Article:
In both cases, if more than one completion is possible, you will get a menu of the possibilities. You can scroll through it with the up and down arrow keys, or the mouse, and select one through Enter or double-click. You can also or give up through the Escape key.

Here for example is the menu you will see in the body of our example routine if you type io . followed by CTRL-SPACE, where io is the feature, coming from class ANY , that provides access to standard input and output facilities:

The following properties enhance the convenience of the completion mechanisms:

The combination of these facilities means that you can often obtain what you want simply by typing CTRL-SPACE repeatedly.

Also note the following properties of automatic feature completion:

Using your own editor

You may have a favorite editor and prefer to use it, at least in some cases. The EiffelStudio incremental compilation mechanism, to be studied shortly, recognizes that files have been modified outside of EiffelStudio (by checking their time stamps) and will without any fuss take their modified versions into account.

You can also call an outside editor on a class from within EiffelStudio. Just use File --> External Editor or the corresponding button in the top toolbar:

This will call the editor of your choice. The default is Notepad on Windows and Vi on Unix and Linux. You can easily change this to any editor by entering the desired editor command in Tools --> Preferences --> Global Preferences . In this command text you can use the two special notations $target and $line ; when EiffelStudio calls the selected command, it will replace any occurrence of $target by the name of the file where the current class resides, and $line by the line number at which the Editing Tool is currently scrolled. If you include one or both of these markers at the appropriate argument positions for the command, this will enable you -- assuming the editor supports the appropriate options -- to make sure it starts at exactly the right place. For example the default editor command under Unix is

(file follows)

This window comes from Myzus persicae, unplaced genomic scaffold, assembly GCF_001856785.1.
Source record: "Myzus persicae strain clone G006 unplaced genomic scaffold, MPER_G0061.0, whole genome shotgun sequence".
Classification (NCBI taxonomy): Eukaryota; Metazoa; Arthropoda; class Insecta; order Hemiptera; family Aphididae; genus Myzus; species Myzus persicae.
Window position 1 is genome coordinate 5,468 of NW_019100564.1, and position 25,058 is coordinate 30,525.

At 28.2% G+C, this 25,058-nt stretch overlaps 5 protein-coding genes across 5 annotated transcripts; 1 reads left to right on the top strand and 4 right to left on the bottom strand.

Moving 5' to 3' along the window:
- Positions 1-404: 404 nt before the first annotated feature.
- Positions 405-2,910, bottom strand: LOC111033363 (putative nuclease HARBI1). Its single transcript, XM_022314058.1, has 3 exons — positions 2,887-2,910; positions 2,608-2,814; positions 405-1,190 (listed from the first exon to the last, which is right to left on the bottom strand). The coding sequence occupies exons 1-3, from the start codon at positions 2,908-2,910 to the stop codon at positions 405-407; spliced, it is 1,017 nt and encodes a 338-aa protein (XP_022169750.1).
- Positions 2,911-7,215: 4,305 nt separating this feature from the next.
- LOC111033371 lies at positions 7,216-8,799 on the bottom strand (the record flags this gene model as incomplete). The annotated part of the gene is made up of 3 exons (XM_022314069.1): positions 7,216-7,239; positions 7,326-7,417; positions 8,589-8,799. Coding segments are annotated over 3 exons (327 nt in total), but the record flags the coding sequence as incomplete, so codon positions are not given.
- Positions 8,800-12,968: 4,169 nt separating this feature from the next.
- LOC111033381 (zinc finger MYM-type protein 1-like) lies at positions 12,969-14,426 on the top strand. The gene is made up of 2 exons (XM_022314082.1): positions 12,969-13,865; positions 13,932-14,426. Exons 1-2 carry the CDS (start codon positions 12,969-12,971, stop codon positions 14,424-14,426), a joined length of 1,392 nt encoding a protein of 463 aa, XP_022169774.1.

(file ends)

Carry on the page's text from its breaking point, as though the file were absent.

meaning: start the Vi editor on the $target file, initially positioned at line $line (the + line_number command-line option of Vi directs it to start at line line_number ).

If you start an external editor on a class, then exit the editor after possibly making changes, EiffelStudio will immediately update the class text in the Editing Tool. More generally, note that EiffelStudio will detect changes made separately on the same class, and warn you of possible conflicts.

Several important text editors from various providers have Eiffel modes , which support the syntax-directed editing of Eiffel texts. They include: